Lenders and brokers are again having to gear up for major regulatory change when the European Mortgage Credit Directive arrives next year – this is while we are still adjusting to the MMR and other macro-prudential interventions.
The UK has a robust regulatory regime and we welcome the Government’s championing of our argument that the MCD offers little extra value. Efforts to minimise its impact are laudable, such as the Treasury’s ruling that it will not be applied to ‘pipeline’ cases.
However, bringing accidental landlords into the folds of regulated lending will be costly and time-consuming, while switching from KFI to the European ESIS will also require system developments.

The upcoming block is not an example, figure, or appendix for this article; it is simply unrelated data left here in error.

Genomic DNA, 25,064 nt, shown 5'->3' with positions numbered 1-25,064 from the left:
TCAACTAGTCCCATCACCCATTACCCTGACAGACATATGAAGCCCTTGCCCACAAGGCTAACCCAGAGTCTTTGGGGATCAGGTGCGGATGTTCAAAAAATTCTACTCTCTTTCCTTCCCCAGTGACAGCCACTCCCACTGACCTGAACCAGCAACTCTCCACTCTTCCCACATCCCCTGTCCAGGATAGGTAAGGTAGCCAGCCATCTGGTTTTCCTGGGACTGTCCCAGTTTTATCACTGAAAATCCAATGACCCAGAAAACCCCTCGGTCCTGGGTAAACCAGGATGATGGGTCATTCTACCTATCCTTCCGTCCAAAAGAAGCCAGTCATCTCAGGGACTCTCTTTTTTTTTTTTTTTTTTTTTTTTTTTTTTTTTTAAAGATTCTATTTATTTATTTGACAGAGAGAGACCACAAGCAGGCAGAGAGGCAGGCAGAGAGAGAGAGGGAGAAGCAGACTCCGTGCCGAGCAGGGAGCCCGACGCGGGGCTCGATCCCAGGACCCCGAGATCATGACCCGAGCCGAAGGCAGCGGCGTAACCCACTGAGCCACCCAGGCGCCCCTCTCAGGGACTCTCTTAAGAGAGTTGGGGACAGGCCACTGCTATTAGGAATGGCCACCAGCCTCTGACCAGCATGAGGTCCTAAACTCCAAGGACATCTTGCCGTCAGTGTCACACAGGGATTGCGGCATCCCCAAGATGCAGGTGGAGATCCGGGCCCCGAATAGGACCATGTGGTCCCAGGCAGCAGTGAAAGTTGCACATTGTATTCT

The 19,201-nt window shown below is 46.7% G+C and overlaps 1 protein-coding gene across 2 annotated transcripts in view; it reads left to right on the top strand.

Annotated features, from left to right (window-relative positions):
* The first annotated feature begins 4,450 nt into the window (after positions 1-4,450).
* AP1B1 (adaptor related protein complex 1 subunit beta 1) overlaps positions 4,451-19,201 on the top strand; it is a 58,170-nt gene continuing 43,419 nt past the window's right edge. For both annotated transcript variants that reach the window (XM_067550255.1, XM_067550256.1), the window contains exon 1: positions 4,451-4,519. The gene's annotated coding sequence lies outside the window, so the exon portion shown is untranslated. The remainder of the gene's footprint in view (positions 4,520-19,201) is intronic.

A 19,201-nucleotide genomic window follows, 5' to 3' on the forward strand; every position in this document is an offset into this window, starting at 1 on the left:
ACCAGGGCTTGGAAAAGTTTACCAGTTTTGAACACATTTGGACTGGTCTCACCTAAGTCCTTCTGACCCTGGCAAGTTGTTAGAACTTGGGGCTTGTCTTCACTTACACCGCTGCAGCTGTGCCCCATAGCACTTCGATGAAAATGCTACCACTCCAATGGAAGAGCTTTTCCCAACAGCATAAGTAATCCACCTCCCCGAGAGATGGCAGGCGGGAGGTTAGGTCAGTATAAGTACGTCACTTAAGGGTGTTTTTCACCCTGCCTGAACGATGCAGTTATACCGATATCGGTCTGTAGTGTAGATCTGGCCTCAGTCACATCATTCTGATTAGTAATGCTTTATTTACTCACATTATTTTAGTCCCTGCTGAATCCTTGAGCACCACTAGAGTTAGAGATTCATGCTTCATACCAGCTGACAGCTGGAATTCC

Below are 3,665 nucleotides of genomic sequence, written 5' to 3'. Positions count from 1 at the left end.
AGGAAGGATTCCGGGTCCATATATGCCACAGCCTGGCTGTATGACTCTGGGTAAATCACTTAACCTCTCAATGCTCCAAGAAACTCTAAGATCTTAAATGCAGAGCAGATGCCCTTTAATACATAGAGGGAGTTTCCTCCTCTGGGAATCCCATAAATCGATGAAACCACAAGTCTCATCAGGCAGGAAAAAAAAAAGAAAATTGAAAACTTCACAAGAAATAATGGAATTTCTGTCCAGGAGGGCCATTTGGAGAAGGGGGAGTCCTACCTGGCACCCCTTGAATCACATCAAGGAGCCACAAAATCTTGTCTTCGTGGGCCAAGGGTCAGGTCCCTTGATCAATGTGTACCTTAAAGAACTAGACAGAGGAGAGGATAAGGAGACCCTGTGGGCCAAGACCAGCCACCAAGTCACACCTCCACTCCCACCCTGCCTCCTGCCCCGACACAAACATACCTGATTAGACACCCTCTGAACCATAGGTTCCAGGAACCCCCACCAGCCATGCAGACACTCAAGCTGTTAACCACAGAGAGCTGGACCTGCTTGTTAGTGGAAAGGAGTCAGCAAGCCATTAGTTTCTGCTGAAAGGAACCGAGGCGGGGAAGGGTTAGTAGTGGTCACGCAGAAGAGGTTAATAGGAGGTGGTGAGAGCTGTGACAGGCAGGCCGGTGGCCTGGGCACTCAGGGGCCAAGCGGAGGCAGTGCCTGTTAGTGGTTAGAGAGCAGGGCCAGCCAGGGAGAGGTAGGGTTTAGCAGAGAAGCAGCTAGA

Chances are there will be an impact on lending once the transition gathers pace. We are once more expected to apply extra layers of regulation while maintaining access to credit for an expanding housing market.
Ensuring a sensible launch of the MCD is a big issue. We should not underestimate the costs of what seems like a never-ending series of regulatory impositions, nor the impact these have on the access to and cost of mortgages, let alone innovation, service standards and customer satisfaction.